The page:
If you were thinking the great "income inequality" crusade was a veiled effort to bring back Marxism, you're dead wrong. It's not veiled at all.
The Left's academic brigades are giddy with delight that a modified version of Marxist theory is gaining purchase among Western politicians, who of course are themselves very happy to embrace a philosophy that serves as the gateway to unlimited power. Marx never really went away, because he never stopped being useful to authoritarians of every stripe, most definitely including the American variety, who prefer wearing very thick velvet gloves over their mailed fists.
James Pethokoukis at National Review has a mini-review of French economist Thomas Piketty's "Capital in the Twenty-First Century," which refurbishes Marxist theory for the new millennium:
Piketty thinks the German progenitor of Communism basically got it right. It’s only that his essential insight — private capital accumulation inevitably leads to the concentration of wealth into ever-fewer hands — took a hiatus during the middle part of the last century thanks to depression and war hurting the fortunes of the well-to-do. But now Marxism’s fundamental truth is reasserting itself with a vengeance, a reality borne out in both Piketty’s own meticulously gathered data and in business pages replete with stories of skyrocketing wealth for the 0.001 percent and decades of flat wages for everyone else.
And it’s only going to get worse, Piketty concludes. Sure, the productive and innovative capacity of market capitalism will generate enough income growth for the masses to prevent revolution. He concedes Marx got that bit of apocalypticism wrong. But an “endless inegalitarian spiral” will create such wealth bifurcation that “the meritocratic values on which democratic societies are based” will be undermined. The political process will be hopelessly captured by a tiny elite of rent seekers and trust-fund kids. America (and then the other advanced economies) will become what Occupy Wall Street types and Elizabeth Warren think it already is.
In essence, the idea is that technological advances increase the income generated by ownership of capital (boo, hiss!) far beyond the rate of economic growth, which means the people who earn their income from labor get left in the dust. Throw in an overcompensated class of cruel managerial overseers to keep the workers in line, and the dystopian image of capitalism's future is complete. Sure, in a few hundred centuries the Morlocks will start eating the Eloi, but meanwhile it sucks to be a Morlock.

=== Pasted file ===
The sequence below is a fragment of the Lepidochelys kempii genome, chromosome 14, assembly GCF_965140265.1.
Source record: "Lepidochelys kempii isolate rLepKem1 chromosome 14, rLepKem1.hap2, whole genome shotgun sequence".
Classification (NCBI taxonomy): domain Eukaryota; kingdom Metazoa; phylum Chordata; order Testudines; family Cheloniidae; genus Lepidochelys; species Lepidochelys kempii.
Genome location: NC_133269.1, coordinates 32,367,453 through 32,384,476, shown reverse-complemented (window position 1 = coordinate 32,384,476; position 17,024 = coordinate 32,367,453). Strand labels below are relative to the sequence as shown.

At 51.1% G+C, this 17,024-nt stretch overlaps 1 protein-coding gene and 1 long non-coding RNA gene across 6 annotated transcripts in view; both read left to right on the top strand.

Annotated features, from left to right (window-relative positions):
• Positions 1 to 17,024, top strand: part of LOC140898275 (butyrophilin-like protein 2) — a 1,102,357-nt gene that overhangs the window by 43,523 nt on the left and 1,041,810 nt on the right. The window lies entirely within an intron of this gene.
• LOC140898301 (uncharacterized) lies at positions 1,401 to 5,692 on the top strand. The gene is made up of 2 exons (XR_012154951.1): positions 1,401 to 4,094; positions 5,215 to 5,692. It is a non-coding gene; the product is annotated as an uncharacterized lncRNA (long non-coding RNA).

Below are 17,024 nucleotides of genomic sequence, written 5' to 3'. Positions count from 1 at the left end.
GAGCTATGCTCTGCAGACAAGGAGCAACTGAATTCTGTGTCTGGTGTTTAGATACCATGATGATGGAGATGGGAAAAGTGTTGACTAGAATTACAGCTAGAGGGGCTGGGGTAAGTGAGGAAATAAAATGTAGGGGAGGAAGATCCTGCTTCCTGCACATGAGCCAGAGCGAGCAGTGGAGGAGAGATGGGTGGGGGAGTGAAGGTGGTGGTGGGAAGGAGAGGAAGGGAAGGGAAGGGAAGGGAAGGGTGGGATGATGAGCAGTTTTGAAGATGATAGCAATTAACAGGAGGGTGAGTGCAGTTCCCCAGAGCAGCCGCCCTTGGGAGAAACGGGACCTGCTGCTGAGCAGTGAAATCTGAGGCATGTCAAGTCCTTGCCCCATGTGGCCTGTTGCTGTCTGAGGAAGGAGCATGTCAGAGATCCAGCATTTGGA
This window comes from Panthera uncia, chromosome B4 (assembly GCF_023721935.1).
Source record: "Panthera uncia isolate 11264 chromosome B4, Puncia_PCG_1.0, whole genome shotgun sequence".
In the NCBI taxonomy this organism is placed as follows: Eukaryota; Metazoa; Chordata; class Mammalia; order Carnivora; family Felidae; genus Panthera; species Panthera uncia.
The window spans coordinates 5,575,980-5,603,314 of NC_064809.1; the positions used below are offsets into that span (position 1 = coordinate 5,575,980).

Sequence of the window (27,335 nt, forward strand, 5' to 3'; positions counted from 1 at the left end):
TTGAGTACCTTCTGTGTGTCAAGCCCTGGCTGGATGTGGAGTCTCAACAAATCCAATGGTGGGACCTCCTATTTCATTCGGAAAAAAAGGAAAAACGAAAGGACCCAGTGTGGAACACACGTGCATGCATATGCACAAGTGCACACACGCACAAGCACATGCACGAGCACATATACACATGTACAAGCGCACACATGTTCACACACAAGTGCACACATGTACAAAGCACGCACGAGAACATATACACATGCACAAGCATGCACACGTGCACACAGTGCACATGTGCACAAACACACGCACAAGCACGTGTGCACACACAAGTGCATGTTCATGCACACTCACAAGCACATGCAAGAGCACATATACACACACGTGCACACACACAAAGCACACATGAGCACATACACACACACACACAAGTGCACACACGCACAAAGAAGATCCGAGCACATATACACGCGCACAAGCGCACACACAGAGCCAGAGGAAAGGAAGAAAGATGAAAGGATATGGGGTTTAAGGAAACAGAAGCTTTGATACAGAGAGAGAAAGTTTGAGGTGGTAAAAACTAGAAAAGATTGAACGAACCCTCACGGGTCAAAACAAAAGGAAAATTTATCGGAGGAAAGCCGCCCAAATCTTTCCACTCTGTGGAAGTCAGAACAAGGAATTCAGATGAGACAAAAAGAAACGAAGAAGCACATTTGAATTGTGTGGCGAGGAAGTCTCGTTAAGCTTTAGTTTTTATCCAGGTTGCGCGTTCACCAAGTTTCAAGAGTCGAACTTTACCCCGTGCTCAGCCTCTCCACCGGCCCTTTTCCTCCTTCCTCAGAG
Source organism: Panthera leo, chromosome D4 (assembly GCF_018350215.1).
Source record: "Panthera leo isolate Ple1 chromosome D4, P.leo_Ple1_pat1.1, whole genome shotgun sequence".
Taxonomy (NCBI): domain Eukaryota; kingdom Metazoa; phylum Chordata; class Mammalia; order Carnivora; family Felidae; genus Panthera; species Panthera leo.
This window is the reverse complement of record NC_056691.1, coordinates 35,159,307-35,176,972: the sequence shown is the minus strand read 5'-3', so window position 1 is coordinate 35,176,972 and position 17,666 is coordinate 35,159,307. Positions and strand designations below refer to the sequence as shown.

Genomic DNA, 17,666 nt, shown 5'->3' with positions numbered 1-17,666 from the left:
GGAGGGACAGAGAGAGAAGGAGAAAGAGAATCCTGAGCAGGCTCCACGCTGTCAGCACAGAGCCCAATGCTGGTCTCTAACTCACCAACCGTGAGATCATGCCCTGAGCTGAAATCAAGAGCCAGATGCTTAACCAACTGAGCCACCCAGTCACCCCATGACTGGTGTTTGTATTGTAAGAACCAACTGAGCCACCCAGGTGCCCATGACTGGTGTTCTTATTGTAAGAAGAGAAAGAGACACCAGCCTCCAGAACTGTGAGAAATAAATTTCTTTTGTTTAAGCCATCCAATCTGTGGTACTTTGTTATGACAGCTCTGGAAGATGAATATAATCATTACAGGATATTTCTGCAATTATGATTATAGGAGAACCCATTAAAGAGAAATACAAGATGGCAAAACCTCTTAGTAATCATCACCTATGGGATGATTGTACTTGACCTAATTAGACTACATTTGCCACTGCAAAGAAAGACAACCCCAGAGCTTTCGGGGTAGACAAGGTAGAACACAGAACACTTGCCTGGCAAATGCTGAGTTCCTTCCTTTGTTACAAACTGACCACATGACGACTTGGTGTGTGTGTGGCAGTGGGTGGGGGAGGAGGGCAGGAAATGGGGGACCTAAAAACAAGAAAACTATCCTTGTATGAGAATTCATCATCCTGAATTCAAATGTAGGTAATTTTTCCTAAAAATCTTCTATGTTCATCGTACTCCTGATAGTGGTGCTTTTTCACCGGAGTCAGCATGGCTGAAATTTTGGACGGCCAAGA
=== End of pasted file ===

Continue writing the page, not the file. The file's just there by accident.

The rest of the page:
What, pray tell, can stave off this dire future of income inequality? You get three guesses before I'll let Pethokoukis give you the answer, and the first two don't count.
“Will the world of 2050 or 2100,” Piketty asks, “be owned by traders, top managers, and the superrich, or will it belong to the oil producing countries or the Bank of China?” Actually, the answer doesn’t much matter. Whatever the exact makeup of this global plutocracy, democratic capitalism will be replaced by something more like Putin’s or Xi’s cronyist authoritarianism — unless populist progressive forces can implement a global wealth tax ASAP. And if that can’t happen right away, 80 percent top income-tax rates would be a solid first step.
Yes, unless we let fat-cat global politicians loot us like so many burst pinatas, there could be income inequality all over the place. It's far better to have a tiny super-rich kleptocratic political elite control the majority of human wealth, instead of the people who make investments, take risks, and earn it. You can see why greedy politicians love this stuff. An 80 percent top tax rate - with, of course, copious exceptions for politically connected friends? The emperors of old didn't have such power over their people!
Pethokoukis wisely encourages us all to take up the battle for economic freedom. "The soft Marxism in Capital, if unchallenged, will spread among the clerisy and reshape the political economic landscape on which all future policy battles will be waged," he warns.
I'd say soft Marxism is already pretty well spread. The "income inequality" crusade is as naked a grab for collectivist power as we've ever seen, invoking no authority except the elite's finely tuned sense of "fairness." Of course, no matter how much power they are given, "fairness" will never be achieved. They offer no endgame, no exit strategy - no point at which their power could be relinquished, and the forcibly leveled people of their total States could be permitted to resume owning the honest profits of their capital and labor.
And since the targets of this compulsive force stand accused of committing no crimes - they're not frauds, cheats, or thieves - precedents are set that allow the power of the Ruling Class to expand exponentially. Thanks to Marxist analysis, they can now hold any honest person "guilty" of the "crime" of inequality, devising whatever punishment they see fit. That's a lot more fun for politicians than giving their subjects the right to formal charges, jury trials, and the presumption of innocence. Marxism changes the polarity of law and order to the presumption of guilt. You have to prove you "deserve" whatever the State permits you to keep.